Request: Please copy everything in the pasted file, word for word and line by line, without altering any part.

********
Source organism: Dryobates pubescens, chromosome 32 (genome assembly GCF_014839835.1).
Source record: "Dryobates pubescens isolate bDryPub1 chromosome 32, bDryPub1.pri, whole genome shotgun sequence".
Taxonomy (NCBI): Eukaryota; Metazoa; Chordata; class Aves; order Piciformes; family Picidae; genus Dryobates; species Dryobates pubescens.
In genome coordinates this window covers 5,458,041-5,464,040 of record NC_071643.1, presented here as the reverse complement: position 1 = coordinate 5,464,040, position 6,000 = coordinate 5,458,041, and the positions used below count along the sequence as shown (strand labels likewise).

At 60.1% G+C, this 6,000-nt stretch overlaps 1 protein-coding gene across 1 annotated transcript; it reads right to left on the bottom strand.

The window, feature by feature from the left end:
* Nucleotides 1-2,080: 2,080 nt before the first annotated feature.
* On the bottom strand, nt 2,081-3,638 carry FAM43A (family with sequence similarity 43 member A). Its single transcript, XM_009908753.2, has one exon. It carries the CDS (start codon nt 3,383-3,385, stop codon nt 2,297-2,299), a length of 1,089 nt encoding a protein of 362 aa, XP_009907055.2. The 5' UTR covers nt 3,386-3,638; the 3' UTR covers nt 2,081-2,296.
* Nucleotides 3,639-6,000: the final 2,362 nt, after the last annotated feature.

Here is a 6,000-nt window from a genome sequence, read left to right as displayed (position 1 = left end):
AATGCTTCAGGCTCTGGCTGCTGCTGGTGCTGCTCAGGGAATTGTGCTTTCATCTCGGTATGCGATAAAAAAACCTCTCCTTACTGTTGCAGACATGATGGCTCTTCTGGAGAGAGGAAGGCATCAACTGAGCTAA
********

Source organism: Dryobates pubescens, chromosome 32 (genome assembly GCF_014839835.1).
Source record: "Dryobates pubescens isolate bDryPub1 chromosome 32, bDryPub1.pri, whole genome shotgun sequence".
Taxonomy (NCBI): Eukaryota; Metazoa; Chordata; class Aves; order Piciformes; family Picidae; genus Dryobates; species Dryobates pubescens.
In genome coordinates this window covers 5,458,041-5,464,040 of record NC_071643.1, presented here as the reverse complement: position 1 = coordinate 5,464,040, position 6,000 = coordinate 5,458,041, and the positions used below count along the sequence as shown (strand labels likewise).

At 60.1% G+C, this 6,000-nt stretch overlaps 1 protein-coding gene across 1 annotated transcript; it reads right to left on the bottom strand.

The window, feature by feature from the left end:
* Nucleotides 1-2,080: 2,080 nt before the first annotated feature.
* On the bottom strand, nt 2,081-3,638 carry FAM43A (family with sequence similarity 43 member A). Its single transcript, XM_009908753.2, has one exon. It carries the CDS (start codon nt 3,383-3,385, stop codon nt 2,297-2,299), a length of 1,089 nt encoding a protein of 362 aa, XP_009907055.2. The 5' UTR covers nt 3,386-3,638; the 3' UTR covers nt 2,081-2,296.
* Nucleotides 3,639-6,000: the final 2,362 nt, after the last annotated feature.

Here is a 6,000-nt window from a genome sequence, read left to right as displayed (position 1 = left end):
AATGCTTCAGGCTCTGGCTGCTGCTGGTGCTGCTCAGGGAATTGTGCTTTCATCTCGGTATGCGATAAAAAAACCTCTCCTTACTGTTGCAGACATGATGGCTCTTCTGGAGAGAGGAAGGCATCAACTGAGCTAA